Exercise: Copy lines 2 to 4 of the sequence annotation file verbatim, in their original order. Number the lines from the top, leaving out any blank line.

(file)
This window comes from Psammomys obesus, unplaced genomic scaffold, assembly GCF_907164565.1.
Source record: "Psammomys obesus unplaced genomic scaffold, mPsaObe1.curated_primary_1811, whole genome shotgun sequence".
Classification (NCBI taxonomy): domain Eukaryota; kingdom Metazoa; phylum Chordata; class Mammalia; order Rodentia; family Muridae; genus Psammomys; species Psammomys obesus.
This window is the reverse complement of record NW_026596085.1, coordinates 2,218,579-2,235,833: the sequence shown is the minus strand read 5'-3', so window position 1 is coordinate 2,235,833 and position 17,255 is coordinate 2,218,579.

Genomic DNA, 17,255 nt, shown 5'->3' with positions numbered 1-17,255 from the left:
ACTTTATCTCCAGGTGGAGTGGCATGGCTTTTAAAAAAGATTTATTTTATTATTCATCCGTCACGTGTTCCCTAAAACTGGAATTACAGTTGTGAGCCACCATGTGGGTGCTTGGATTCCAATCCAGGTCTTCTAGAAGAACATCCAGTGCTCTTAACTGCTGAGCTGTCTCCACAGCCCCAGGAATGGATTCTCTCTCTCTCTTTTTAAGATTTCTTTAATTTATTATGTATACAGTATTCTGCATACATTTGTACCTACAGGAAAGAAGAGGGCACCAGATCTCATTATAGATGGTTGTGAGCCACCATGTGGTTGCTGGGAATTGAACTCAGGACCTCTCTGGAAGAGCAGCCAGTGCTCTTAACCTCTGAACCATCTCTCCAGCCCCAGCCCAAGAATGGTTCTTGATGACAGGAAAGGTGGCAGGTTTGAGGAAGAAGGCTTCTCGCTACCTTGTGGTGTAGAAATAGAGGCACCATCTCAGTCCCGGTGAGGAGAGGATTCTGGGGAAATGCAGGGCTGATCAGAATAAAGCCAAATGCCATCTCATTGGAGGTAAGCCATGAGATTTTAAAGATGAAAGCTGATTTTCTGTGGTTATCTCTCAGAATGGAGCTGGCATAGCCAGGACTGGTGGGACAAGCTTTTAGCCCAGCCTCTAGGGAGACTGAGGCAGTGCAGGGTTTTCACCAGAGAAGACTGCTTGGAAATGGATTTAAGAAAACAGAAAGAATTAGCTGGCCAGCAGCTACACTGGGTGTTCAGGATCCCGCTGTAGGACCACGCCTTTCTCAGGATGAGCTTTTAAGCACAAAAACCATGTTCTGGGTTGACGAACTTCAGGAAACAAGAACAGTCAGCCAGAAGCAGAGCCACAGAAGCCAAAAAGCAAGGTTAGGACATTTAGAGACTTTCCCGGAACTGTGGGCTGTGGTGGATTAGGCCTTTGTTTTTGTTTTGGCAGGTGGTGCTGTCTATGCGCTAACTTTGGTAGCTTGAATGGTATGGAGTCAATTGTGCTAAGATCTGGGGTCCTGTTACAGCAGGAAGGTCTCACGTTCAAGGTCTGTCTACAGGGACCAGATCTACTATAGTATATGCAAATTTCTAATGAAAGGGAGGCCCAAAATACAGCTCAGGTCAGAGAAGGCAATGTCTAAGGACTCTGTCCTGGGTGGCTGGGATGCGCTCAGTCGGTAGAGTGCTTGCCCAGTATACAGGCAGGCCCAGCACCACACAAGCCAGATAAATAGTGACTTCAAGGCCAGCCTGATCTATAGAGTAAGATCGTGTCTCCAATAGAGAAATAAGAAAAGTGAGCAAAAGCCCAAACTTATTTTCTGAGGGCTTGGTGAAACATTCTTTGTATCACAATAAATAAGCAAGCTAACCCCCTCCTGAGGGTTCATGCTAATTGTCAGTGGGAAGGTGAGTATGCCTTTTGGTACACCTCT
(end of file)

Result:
Source record: "Psammomys obesus unplaced genomic scaffold, mPsaObe1.curated_primary_1811, whole genome shotgun sequence".
Classification (NCBI taxonomy): domain Eukaryota; kingdom Metazoa; phylum Chordata; class Mammalia; order Rodentia; family Muridae; genus Psammomys; species Psammomys obesus.
This window is the reverse complement of record NW_026596085.1, coordinates 2,218,579-2,235,833: the sequence shown is the minus strand read 5'-3', so window position 1 is coordinate 2,235,833 and position 17,255 is coordinate 2,218,579.